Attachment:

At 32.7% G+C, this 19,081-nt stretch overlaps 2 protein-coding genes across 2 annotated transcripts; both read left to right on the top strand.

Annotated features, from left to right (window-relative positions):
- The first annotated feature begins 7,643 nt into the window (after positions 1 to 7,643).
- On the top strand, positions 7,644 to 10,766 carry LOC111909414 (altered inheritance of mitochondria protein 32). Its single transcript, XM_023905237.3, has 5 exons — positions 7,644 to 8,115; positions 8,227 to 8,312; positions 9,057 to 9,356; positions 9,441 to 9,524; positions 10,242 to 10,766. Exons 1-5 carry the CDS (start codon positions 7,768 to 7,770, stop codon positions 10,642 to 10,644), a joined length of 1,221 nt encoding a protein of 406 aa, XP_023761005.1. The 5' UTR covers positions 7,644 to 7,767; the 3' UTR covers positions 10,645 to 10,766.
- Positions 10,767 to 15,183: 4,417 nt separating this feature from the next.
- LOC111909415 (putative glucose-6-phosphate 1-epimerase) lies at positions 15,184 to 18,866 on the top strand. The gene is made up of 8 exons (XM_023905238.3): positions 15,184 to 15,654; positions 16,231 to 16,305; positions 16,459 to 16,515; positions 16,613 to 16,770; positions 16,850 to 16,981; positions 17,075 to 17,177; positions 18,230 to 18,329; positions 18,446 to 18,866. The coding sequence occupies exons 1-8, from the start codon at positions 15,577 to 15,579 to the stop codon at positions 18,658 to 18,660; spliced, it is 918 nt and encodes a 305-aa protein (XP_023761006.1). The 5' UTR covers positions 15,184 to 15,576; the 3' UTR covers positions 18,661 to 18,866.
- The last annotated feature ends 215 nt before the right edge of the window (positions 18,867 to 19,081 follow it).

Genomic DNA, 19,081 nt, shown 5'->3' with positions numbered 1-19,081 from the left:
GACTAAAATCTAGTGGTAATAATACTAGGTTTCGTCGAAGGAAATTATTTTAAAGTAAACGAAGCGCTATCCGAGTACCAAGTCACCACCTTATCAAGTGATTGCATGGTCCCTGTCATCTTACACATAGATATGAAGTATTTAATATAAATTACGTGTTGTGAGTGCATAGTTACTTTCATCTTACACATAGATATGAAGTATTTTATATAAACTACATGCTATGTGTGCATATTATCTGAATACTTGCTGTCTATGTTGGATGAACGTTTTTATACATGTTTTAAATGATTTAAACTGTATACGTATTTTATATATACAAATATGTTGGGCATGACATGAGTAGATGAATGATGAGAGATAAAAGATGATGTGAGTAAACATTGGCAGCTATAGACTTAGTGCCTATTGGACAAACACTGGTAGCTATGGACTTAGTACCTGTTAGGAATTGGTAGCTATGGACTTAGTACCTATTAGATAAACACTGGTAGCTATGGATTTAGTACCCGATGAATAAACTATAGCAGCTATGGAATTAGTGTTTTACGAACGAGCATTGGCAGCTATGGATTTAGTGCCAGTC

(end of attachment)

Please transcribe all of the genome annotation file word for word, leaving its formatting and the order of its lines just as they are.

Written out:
At 32.7% G+C, this 19,081-nt stretch overlaps 2 protein-coding genes across 2 annotated transcripts; both read left to right on the top strand.

Annotated features, from left to right (window-relative positions):
- The first annotated feature begins 7,643 nt into the window (after positions 1 to 7,643).
- On the top strand, positions 7,644 to 10,766 carry LOC111909414 (altered inheritance of mitochondria protein 32). Its single transcript, XM_023905237.3, has 5 exons — positions 7,644 to 8,115; positions 8,227 to 8,312; positions 9,057 to 9,356; positions 9,441 to 9,524; positions 10,242 to 10,766. Exons 1-5 carry the CDS (start codon positions 7,768 to 7,770, stop codon positions 10,642 to 10,644), a joined length of 1,221 nt encoding a protein of 406 aa, XP_023761005.1. The 5' UTR covers positions 7,644 to 7,767; the 3' UTR covers positions 10,645 to 10,766.
- Positions 10,767 to 15,183: 4,417 nt separating this feature from the next.
- LOC111909415 (putative glucose-6-phosphate 1-epimerase) lies at positions 15,184 to 18,866 on the top strand. The gene is made up of 8 exons (XM_023905238.3): positions 15,184 to 15,654; positions 16,231 to 16,305; positions 16,459 to 16,515; positions 16,613 to 16,770; positions 16,850 to 16,981; positions 17,075 to 17,177; positions 18,230 to 18,329; positions 18,446 to 18,866. The coding sequence occupies exons 1-8, from the start codon at positions 15,577 to 15,579 to the stop codon at positions 18,658 to 18,660; spliced, it is 918 nt and encodes a 305-aa protein (XP_023761006.1). The 5' UTR covers positions 15,184 to 15,576; the 3' UTR covers positions 18,661 to 18,866.
- The last annotated feature ends 215 nt before the right edge of the window (positions 18,867 to 19,081 follow it).

Genomic DNA, 19,081 nt, shown 5'->3' with positions numbered 1-19,081 from the left:
GACTAAAATCTAGTGGTAATAATACTAGGTTTCGTCGAAGGAAATTATTTTAAAGTAAACGAAGCGCTATCCGAGTACCAAGTCACCACCTTATCAAGTGATTGCATGGTCCCTGTCATCTTACACATAGATATGAAGTATTTAATATAAATTACGTGTTGTGAGTGCATAGTTACTTTCATCTTACACATAGATATGAAGTATTTTATATAAACTACATGCTATGTGTGCATATTATCTGAATACTTGCTGTCTATGTTGGATGAACGTTTTTATACATGTTTTAAATGATTTAAACTGTATACGTATTTTATATATACAAATATGTTGGGCATGACATGAGTAGATGAATGATGAGAGATAAAAGATGATGTGAGTAAACATTGGCAGCTATAGACTTAGTGCCTATTGGACAAACACTGGTAGCTATGGACTTAGTACCTGTTAGGAATTGGTAGCTATGGACTTAGTACCTATTAGATAAACACTGGTAGCTATGGATTTAGTACCCGATGAATAAACTATAGCAGCTATGGAATTAGTGTTTTACGAACGAGCATTGGCAGCTATGGATTTAGTGCCAGTC